Janet also has this pretty Kasha Salad with Roasted Beets and Green Beans in a Lemon-Dill Vinaigrette. She says, "Kasha is buckwheat that has been hulled and roasted. As such, it is a darker brown than raw buckwheat. Kasha can be tricky to cook as it can absorb lots of water and turn into mush. Here, I opted to toast it in the oven first, and then cooked it in a 1:2 ratio with water. While the kernels still seemed to explode slightly, they reminded me of coarse bulgur in this salad. Kasha has a slightly nuttier, stronger flavour but pairs well with beets and dill. I combined some garden-fresh green beans and roasted beets with a lemony dill vinaigrette for a bright early fall salad. Or late summer salad?"
We have two sandwiches this week. First, Graziana of Erbe in Cucina is back with a sandwich offering this week--a hearty Salmon Bagel with Sorrel. She says, "I bought some fresh bagels, garnished with poppy seeds and sesame seeds, and I prepared the classic bagels with smoked salmon. I harvested a bunch of fresh sorrel, and its tangy taste was a perfect match with salmon."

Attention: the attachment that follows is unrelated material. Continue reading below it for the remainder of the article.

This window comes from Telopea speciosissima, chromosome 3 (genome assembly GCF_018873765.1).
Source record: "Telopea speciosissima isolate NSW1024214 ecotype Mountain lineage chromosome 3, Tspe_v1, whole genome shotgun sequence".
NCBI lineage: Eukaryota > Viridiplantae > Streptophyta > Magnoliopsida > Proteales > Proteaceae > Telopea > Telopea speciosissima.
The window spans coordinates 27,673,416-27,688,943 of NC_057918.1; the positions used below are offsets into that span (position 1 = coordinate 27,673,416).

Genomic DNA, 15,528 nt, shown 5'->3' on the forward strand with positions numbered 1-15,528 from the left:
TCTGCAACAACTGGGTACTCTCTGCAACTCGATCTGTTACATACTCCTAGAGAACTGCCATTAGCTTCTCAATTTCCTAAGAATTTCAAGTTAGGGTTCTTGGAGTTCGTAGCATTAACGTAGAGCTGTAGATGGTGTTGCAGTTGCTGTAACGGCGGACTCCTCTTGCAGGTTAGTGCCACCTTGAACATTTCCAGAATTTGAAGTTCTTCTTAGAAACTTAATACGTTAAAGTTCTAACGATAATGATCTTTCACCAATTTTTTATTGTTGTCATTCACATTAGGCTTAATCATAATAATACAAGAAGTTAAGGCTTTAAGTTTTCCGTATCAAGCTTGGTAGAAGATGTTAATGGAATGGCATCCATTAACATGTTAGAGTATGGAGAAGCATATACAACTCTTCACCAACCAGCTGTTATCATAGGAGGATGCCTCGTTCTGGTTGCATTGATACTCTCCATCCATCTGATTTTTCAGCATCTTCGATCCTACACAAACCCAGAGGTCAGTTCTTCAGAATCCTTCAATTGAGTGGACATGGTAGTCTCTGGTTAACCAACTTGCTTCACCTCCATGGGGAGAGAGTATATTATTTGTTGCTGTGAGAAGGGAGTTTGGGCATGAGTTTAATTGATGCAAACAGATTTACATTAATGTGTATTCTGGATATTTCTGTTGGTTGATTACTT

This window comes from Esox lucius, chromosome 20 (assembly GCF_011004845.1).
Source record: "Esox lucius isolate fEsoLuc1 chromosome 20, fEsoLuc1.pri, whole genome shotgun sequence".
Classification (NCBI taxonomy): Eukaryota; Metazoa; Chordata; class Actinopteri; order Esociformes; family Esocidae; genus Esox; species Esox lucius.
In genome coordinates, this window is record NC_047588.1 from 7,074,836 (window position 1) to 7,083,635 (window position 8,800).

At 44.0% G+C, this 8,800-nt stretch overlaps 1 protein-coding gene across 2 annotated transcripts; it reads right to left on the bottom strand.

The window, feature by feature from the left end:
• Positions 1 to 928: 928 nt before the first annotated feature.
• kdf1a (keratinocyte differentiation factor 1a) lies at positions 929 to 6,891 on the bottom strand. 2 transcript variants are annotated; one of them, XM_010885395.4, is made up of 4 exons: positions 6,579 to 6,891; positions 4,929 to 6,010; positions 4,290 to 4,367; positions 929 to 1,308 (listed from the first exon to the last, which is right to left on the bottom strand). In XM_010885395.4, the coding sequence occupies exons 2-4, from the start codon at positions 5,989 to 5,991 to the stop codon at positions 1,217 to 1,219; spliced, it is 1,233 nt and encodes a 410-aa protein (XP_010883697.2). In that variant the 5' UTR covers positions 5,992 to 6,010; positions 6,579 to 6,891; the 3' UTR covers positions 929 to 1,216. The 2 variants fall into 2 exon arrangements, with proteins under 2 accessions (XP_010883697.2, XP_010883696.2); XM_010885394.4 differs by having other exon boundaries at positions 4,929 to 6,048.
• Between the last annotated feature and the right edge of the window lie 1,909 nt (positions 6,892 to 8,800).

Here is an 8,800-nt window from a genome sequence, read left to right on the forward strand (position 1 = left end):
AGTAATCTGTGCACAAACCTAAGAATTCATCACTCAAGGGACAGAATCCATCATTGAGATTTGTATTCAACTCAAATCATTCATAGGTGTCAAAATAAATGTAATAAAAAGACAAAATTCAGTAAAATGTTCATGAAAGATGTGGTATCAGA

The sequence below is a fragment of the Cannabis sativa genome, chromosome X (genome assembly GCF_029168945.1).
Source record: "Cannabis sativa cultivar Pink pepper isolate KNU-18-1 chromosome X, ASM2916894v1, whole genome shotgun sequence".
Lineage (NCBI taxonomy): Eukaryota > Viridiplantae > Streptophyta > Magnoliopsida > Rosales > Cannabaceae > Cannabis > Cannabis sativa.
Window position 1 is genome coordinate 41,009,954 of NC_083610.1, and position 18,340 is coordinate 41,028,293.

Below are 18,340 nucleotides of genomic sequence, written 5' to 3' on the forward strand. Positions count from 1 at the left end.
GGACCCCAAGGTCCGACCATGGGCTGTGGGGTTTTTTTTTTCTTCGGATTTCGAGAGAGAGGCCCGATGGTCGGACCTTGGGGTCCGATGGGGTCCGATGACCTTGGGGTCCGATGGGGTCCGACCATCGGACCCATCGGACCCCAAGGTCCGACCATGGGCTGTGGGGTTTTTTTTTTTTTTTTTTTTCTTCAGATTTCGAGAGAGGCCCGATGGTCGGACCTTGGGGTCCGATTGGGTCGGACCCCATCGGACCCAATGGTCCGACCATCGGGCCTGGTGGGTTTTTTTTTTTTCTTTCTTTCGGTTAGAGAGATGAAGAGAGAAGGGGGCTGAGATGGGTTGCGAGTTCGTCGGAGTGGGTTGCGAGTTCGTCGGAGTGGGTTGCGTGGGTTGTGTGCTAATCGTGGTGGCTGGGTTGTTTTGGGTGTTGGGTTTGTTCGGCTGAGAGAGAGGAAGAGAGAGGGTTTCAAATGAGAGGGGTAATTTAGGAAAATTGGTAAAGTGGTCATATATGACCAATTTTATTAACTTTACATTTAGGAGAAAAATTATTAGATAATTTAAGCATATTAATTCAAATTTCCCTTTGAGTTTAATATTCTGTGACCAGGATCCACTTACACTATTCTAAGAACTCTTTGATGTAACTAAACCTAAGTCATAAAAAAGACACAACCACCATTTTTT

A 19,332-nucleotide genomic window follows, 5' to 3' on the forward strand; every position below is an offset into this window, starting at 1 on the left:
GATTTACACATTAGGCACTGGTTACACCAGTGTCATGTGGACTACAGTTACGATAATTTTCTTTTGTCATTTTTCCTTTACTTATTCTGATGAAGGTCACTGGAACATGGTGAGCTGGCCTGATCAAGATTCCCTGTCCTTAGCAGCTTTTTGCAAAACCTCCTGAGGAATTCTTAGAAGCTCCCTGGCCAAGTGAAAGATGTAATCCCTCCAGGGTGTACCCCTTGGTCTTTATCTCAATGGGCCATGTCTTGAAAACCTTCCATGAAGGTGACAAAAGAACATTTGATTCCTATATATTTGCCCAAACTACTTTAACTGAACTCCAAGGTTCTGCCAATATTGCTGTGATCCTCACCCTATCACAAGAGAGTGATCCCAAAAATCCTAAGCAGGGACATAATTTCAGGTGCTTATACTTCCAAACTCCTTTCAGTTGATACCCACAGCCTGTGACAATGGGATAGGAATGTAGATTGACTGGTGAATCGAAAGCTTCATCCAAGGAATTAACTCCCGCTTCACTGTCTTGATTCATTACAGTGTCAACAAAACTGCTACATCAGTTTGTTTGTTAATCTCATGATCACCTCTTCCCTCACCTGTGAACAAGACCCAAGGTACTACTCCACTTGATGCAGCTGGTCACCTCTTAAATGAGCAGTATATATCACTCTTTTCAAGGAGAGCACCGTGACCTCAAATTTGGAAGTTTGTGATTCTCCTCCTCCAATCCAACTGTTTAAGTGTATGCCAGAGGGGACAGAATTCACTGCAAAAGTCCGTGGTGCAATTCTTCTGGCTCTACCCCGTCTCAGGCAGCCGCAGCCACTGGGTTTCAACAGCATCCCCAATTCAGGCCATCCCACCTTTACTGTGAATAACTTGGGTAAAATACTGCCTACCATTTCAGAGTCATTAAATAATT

Tigerfish of Teczcape-An Escape to Food made these Bell Peppers Omelette in Pita Pockets. She says, "When time is short, what is lunch and where is dinner? Sometimes, meals prepared/made in advance can save a later part of the day. Make an omelette out of onions, bell peppers, mushrooms, and come dinner time, just heat up pita bread and "pocket" the omelette with your favorite raw greens e.g salad greens or fine juliennes of organic Persian cucumber."
Thanks to everyone who joined in this week. If you have a soup, salad or sandwich that you would like to share--just click on the Souper Sundays logo on the sidebar for all of the details.
Have a happy, healthy week!